Congressman Joseph H. Rainey
The first black Congressman elected and seated in the House of Representatives was Joseph H. Rainey of South Carolina. Born to slaves on June 31, 1832 in Georgetown, South Carolina, he became a free man soon after his birth, thanks to his father, Edward Rainey, a successful and industrious barber who purchased his family’s freedom. He followed his father in the barber trade, until the beginning of the Civil War. Drafted as a laborer, he worked on fortifications and blockade runners. Escaping with his wife, they spent the rest of the war in Bermuda where Rainey resumed his trade as a barber. After the war he returned to South Carolina and became active in Republican party politics. Well read and intelligent, Rainey quickly made his mark. In 1868 he was elected as a delegate to the South Carolina constitutional convention. In 1870 he won election to the state senate of South Carolina and then, winning a special election to fill a vacancy, he was elected to Congress and would serve there until March of 1879, making him the longest serving black congressman until William Dawson of Illinois eclipsed his record in the 1950s.
In Congress Rainey fought for civil rights for blacks and against the ultimately successful effort in the South to effectively disenfranchise blacks. He brought to his efforts a keen wit and eloquence as can be seen in this speech which he delivered after disparaging remarks were made about blacks in the South Carolina legislature by Democrat Representative Samuel Cox of New York in 1871:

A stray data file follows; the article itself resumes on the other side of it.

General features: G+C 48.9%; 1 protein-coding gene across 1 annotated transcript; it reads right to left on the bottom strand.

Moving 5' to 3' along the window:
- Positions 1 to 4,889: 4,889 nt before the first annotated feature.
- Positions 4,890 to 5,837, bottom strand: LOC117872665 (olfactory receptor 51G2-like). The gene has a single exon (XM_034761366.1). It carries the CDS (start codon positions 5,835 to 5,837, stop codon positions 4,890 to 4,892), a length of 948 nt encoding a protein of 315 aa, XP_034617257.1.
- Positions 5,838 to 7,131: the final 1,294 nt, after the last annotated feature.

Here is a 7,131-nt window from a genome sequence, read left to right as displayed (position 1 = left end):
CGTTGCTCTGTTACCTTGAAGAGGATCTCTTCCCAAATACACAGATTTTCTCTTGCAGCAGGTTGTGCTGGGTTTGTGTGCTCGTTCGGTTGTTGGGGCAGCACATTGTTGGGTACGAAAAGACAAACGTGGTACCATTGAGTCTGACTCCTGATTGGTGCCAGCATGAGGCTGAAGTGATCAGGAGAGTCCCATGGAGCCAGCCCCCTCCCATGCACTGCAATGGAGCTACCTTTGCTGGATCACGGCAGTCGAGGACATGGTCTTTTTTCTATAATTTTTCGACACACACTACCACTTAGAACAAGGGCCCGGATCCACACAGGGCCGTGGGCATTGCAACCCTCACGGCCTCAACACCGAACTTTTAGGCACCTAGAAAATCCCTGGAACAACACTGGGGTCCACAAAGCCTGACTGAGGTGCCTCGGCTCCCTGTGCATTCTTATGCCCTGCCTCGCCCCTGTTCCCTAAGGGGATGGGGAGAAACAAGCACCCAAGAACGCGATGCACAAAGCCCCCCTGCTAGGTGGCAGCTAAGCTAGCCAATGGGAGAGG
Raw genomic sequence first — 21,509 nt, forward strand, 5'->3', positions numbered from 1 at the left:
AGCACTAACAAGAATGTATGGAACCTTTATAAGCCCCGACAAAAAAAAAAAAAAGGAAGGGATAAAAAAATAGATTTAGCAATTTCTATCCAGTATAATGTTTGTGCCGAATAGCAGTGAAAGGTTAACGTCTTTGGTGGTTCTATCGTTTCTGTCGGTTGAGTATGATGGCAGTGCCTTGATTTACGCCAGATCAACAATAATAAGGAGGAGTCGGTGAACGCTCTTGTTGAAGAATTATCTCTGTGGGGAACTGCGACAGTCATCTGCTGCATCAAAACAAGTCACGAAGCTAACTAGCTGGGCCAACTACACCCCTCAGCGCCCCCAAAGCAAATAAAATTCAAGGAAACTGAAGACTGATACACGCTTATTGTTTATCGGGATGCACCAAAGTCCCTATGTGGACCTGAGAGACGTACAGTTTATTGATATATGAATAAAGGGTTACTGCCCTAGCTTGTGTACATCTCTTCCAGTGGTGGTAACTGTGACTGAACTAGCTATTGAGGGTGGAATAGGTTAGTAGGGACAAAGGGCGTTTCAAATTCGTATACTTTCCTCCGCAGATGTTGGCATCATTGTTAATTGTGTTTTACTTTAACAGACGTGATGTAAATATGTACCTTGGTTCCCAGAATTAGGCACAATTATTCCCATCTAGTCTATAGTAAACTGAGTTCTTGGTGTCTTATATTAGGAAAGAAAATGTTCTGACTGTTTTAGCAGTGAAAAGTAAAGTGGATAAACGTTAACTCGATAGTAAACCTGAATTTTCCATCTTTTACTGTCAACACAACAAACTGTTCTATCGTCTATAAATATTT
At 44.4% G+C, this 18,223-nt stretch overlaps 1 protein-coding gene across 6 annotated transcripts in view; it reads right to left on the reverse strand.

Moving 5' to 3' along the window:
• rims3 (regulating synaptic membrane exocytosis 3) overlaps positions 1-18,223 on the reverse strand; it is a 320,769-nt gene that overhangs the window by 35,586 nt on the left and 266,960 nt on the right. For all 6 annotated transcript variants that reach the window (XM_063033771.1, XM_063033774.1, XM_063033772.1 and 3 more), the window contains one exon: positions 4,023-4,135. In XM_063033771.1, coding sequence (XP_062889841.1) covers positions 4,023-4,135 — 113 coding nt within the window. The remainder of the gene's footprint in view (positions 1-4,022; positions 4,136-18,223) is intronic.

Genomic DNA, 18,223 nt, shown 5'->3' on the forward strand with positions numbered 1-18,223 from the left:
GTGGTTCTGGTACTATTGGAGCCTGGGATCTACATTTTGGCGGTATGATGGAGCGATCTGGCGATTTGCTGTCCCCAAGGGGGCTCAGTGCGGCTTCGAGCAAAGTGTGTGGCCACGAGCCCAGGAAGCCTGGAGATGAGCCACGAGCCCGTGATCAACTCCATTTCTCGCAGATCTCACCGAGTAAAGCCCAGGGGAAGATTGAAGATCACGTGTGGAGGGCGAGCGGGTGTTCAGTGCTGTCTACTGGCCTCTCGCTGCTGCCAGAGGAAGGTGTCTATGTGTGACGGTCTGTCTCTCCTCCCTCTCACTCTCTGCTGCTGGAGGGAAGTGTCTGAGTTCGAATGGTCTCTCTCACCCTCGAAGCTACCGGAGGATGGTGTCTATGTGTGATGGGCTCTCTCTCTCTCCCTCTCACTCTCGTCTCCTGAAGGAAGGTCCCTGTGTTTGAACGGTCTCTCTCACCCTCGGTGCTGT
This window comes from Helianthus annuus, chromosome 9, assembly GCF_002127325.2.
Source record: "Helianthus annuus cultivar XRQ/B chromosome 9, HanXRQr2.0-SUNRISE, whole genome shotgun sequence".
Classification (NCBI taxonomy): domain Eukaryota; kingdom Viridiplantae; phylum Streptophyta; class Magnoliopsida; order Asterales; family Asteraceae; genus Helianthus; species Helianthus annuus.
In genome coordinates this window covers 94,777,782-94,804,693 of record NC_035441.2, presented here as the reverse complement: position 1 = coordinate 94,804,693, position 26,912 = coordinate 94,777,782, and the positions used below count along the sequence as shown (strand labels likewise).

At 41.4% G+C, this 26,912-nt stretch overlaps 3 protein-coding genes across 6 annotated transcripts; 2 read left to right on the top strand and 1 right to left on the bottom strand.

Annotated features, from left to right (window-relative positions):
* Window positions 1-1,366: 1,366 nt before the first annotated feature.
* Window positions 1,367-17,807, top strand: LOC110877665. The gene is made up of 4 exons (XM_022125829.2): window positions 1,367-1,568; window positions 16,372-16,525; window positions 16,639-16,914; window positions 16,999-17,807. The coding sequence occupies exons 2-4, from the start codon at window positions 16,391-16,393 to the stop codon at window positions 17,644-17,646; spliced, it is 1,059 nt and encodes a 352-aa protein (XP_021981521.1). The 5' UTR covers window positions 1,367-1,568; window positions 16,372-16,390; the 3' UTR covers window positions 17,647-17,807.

The remarks made by the gentleman from New York in relation to the colored people of South Carolina escaped my hearing, as I was in the rear of the Hall when they were made, and I did not know that any utterance of that kind had emanated from him. I have always entertained a high regard for the gentleman from New York, because I believed him to be a useful member of the House. He is a gentleman of talent and of fine education, and I have thought heretofore that he would certainly be charitable toward a race of people who have never enjoyed the same advantages that he has. If the colored people of South Carolina had been accorded the same advantages—if they had had the same wealth and surroundings which the gentleman from New York has had, they would have shown to this nation that their color was no obstacle to their holding positions of trust, political or otherwise. Not having had these advantages, we cannot at the present time compete with the favored race of this country; but perhaps if our lives are spared, and if the gentleman from New York and other gentlemen on that side of the House will only accord to us right and justice, we shall show to them that we can be useful, intelligent citizens of this country. But if they will continue to proscribe us, if they will continue to cultivate prejudice against us; if they will continue to decry the Negro and crush him under foot, then you cannot expect the Negro to rise while the Democrats are trampling upon him and his rights. We ask you, sir, to do by the Negro as you ought to do by him in justice.
If the Democrats are such staunch friends of the Negro, why is it that when propositions are offered here and elsewhere looking to the elevation of the colored race, and the extension of right and justice to them, do the Democrats array themselves in unbroken phalanx, and vote against every such measure? You, gentlemen of that side of the House, have voted against all the recent amendments of the Constitution, and the laws enforcing the same. Why did you do it? I answer, because those measures had a tendency to give to the poor Negro his just rights, and because they proposed to knock off his shackles and give him freedom of speech, freedom of action, and the opportunity of education, that he might elevate himself to the dignity of manhood. Continue reading